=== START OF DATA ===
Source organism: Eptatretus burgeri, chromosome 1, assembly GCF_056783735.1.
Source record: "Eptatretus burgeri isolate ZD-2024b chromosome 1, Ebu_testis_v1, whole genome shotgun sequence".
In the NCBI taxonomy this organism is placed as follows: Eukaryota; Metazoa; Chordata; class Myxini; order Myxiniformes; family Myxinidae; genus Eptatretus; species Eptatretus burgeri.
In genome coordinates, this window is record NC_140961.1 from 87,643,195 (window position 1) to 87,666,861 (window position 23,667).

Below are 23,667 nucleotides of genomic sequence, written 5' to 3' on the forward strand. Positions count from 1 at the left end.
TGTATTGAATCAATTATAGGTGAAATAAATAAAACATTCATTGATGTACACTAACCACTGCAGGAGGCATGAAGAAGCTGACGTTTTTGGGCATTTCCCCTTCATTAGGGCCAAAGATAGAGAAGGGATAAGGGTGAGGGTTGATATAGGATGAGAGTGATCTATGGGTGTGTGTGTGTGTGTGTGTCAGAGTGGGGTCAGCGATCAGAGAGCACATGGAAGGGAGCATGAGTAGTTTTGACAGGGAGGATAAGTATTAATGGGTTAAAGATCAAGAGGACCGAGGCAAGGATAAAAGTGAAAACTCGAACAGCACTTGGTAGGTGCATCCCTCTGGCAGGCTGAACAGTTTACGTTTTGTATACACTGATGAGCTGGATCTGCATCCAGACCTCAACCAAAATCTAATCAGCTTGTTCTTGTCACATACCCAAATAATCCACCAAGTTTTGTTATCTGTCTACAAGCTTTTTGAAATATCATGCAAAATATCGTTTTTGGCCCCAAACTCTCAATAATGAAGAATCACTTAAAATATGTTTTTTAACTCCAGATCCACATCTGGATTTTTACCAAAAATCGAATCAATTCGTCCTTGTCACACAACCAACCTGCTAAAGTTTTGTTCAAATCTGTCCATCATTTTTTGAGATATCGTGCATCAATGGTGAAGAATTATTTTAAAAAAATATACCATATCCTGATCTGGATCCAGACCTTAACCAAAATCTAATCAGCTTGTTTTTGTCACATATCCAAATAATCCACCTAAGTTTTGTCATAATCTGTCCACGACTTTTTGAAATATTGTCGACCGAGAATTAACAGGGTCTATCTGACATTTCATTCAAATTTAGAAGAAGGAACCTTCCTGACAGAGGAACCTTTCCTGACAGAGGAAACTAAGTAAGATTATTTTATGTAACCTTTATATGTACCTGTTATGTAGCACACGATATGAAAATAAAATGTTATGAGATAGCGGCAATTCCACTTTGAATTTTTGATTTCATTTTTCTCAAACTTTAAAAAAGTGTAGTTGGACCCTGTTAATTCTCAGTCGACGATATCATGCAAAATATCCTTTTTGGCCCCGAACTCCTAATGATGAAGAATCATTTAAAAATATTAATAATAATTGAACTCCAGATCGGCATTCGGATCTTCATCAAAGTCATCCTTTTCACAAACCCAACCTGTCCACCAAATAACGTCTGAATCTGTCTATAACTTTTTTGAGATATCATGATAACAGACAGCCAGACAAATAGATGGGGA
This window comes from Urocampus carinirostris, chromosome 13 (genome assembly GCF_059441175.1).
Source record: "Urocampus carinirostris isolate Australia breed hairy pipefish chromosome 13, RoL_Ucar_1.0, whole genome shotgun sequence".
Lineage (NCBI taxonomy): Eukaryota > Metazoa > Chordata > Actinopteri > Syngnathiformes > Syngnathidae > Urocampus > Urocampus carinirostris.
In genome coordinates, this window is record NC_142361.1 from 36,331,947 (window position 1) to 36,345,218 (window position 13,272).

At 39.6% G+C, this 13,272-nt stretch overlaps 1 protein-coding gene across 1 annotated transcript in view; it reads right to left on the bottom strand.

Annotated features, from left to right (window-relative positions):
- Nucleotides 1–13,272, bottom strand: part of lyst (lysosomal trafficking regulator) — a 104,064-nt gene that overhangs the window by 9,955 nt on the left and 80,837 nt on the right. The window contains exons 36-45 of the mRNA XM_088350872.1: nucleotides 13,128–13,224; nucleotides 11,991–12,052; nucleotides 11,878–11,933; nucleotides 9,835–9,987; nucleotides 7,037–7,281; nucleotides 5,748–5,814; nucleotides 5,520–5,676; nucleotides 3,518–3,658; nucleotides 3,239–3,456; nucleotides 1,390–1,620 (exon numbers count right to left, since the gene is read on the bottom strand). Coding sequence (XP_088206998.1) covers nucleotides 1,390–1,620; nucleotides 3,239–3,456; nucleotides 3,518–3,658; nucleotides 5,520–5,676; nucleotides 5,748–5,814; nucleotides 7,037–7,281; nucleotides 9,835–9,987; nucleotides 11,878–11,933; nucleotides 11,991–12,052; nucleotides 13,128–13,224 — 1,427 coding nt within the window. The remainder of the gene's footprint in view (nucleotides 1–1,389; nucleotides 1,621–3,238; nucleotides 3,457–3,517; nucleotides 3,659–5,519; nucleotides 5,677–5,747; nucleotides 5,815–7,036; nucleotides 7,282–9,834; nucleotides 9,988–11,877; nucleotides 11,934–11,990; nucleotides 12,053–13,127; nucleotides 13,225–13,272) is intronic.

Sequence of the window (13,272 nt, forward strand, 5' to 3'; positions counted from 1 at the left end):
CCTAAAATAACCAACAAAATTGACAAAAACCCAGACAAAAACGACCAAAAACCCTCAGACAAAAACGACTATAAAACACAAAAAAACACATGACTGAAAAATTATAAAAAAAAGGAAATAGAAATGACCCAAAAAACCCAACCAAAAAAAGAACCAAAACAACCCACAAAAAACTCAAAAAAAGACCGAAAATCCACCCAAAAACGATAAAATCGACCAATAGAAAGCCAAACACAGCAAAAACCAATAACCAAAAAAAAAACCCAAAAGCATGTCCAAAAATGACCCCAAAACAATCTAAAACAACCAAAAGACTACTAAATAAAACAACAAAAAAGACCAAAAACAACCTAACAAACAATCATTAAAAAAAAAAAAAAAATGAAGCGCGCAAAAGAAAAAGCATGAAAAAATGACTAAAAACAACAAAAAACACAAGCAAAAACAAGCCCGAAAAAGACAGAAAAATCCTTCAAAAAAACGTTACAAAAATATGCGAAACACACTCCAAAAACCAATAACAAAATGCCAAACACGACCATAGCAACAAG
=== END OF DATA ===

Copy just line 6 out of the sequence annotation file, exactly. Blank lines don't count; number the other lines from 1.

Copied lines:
TGTATTGAATCAATTATAGGTGAAATAAATAAAACATTCATTGATGTACACTAACCACTGCAGGAGGCATGAAGAAGCTGACGTTTTTGGGCATTTCCCCTTCATTAGGGCCAAAGATAGAGAAGGGATAAGGGTGAGGGTTGATATAGGATGAGAGTGATCTATGGGTGTGTGTGTGTGTGTGTGTCAGAGTGGGGTCAGCGATCAGAGAGCACATGGAAGGGAGCATGAGTAGTTTTGACAGGGAGGATAAGTATTAATGGGTTAAAGATCAAGAGGACCGAGGCAAGGATAAAAGTGAAAACTCGAACAGCACTTGGTAGGTGCATCCCTCTGGCAGGCTGAACAGTTTACGTTTTGTATACACTGATGAGCTGGATCTGCATCCAGACCTCAACCAAAATCTAATCAGCTTGTTCTTGTCACATACCCAAATAATCCACCAAGTTTTGTTATCTGTCTACAAGCTTTTTGAAATATCATGCAAAATATCGTTTTTGGCCCCAAACTCTCAATAATGAAGAATCACTTAAAATATGTTTTTTAACTCCAGATCCACATCTGGATTTTTACCAAAAATCGAATCAATTCGTCCTTGTCACACAACCAACCTGCTAAAGTTTTGTTCAAATCTGTCCATCATTTTTTGAGATATCGTGCATCAATGGTGAAGAATTATTTTAAAAAAATATACCATATCCTGATCTGGATCCAGACCTTAACCAAAATCTAATCAGCTTGTTTTTGTCACATATCCAAATAATCCACCTAAGTTTTGTCATAATCTGTCCACGACTTTTTGAAATATTGTCGACCGAGAATTAACAGGGTCTATCTGACATTTCATTCAAATTTAGAAGAAGGAACCTTCCTGACAGAGGAACCTTTCCTGACAGAGGAAACTAAGTAAGATTATTTTATGTAACCTTTATATGTACCTGTTATGTAGCACACGATATGAAAATAAAATGTTATGAGATAGCGGCAATTCCACTTTGAATTTTTGATTTCATTTTTCTCAAACTTTAAAAAAGTGTAGTTGGACCCTGTTAATTCTCAGTCGACGATATCATGCAAAATATCCTTTTTGGCCCCGAACTCCTAATGATGAAGAATCATTTAAAAATATTAATAATAATTGAACTCCAGATCGGCATTCGGATCTTCATCAAAGTCATCCTTTTCACAAACCCAACCTGTCCACCAAATAACGTCTGAATCTGTCTATAACTTTTTTGAGATATCATGATAACAGACAGCCAGACAAATAGATGGGGA